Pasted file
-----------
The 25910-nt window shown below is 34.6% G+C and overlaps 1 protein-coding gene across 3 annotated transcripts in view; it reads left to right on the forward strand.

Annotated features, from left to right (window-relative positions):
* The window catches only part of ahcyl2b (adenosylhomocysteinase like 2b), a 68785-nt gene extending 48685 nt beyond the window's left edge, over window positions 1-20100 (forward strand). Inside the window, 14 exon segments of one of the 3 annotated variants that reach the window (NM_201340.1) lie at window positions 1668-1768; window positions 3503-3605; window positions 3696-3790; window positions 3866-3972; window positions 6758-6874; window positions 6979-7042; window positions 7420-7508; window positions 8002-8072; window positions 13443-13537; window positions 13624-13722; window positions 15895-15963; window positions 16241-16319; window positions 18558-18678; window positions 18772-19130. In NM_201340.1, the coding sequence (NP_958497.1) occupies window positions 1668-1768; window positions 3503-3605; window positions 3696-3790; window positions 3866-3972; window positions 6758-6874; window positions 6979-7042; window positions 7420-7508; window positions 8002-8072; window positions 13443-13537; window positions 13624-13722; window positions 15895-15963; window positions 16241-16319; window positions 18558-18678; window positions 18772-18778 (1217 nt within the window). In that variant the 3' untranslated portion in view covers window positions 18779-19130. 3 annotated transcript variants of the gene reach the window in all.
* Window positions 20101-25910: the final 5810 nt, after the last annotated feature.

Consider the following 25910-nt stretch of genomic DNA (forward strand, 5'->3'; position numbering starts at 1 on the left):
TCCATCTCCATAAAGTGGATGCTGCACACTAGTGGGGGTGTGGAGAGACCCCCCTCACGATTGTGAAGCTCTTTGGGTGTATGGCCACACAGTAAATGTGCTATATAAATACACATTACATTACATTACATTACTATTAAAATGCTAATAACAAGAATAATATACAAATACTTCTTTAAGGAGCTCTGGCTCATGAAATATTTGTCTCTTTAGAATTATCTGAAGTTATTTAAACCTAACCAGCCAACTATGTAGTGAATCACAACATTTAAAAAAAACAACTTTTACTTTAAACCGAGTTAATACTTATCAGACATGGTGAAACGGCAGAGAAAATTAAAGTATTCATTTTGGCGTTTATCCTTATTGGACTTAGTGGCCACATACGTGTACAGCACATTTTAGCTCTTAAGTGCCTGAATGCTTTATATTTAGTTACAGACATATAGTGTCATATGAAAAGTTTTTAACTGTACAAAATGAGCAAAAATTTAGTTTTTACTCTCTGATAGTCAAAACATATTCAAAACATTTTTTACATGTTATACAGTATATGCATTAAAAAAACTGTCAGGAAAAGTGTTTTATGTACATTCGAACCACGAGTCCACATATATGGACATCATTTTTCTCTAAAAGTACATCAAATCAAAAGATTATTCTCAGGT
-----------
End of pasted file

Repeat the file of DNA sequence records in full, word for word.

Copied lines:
The 25910-nt window shown below is 34.6% G+C and overlaps 1 protein-coding gene across 3 annotated transcripts in view; it reads left to right on the forward strand.

Annotated features, from left to right (window-relative positions):
* The window catches only part of ahcyl2b (adenosylhomocysteinase like 2b), a 68785-nt gene extending 48685 nt beyond the window's left edge, over window positions 1-20100 (forward strand). Inside the window, 14 exon segments of one of the 3 annotated variants that reach the window (NM_201340.1) lie at window positions 1668-1768; window positions 3503-3605; window positions 3696-3790; window positions 3866-3972; window positions 6758-6874; window positions 6979-7042; window positions 7420-7508; window positions 8002-8072; window positions 13443-13537; window positions 13624-13722; window positions 15895-15963; window positions 16241-16319; window positions 18558-18678; window positions 18772-19130. In NM_201340.1, the coding sequence (NP_958497.1) occupies window positions 1668-1768; window positions 3503-3605; window positions 3696-3790; window positions 3866-3972; window positions 6758-6874; window positions 6979-7042; window positions 7420-7508; window positions 8002-8072; window positions 13443-13537; window positions 13624-13722; window positions 15895-15963; window positions 16241-16319; window positions 18558-18678; window positions 18772-18778 (1217 nt within the window). In that variant the 3' untranslated portion in view covers window positions 18779-19130. 3 annotated transcript variants of the gene reach the window in all.
* Window positions 20101-25910: the final 5810 nt, after the last annotated feature.

Consider the following 25910-nt stretch of genomic DNA (forward strand, 5'->3'; position numbering starts at 1 on the left):
TCCATCTCCATAAAGTGGATGCTGCACACTAGTGGGGGTGTGGAGAGACCCCCCTCACGATTGTGAAGCTCTTTGGGTGTATGGCCACACAGTAAATGTGCTATATAAATACACATTACATTACATTACATTACTATTAAAATGCTAATAACAAGAATAATATACAAATACTTCTTTAAGGAGCTCTGGCTCATGAAATATTTGTCTCTTTAGAATTATCTGAAGTTATTTAAACCTAACCAGCCAACTATGTAGTGAATCACAACATTTAAAAAAAACAACTTTTACTTTAAACCGAGTTAATACTTATCAGACATGGTGAAACGGCAGAGAAAATTAAAGTATTCATTTTGGCGTTTATCCTTATTGGACTTAGTGGCCACATACGTGTACAGCACATTTTAGCTCTTAAGTGCCTGAATGCTTTATATTTAGTTACAGACATATAGTGTCATATGAAAAGTTTTTAACTGTACAAAATGAGCAAAAATTTAGTTTTTACTCTCTGATAGTCAAAACATATTCAAAACATTTTTTACATGTTATACAGTATATGCATTAAAAAAACTGTCAGGAAAAGTGTTTTATGTACATTCGAACCACGAGTCCACATATATGGACATCATTTTTCTCTAAAAGTACATCAAATCAAAAGATTATTCTCAGGT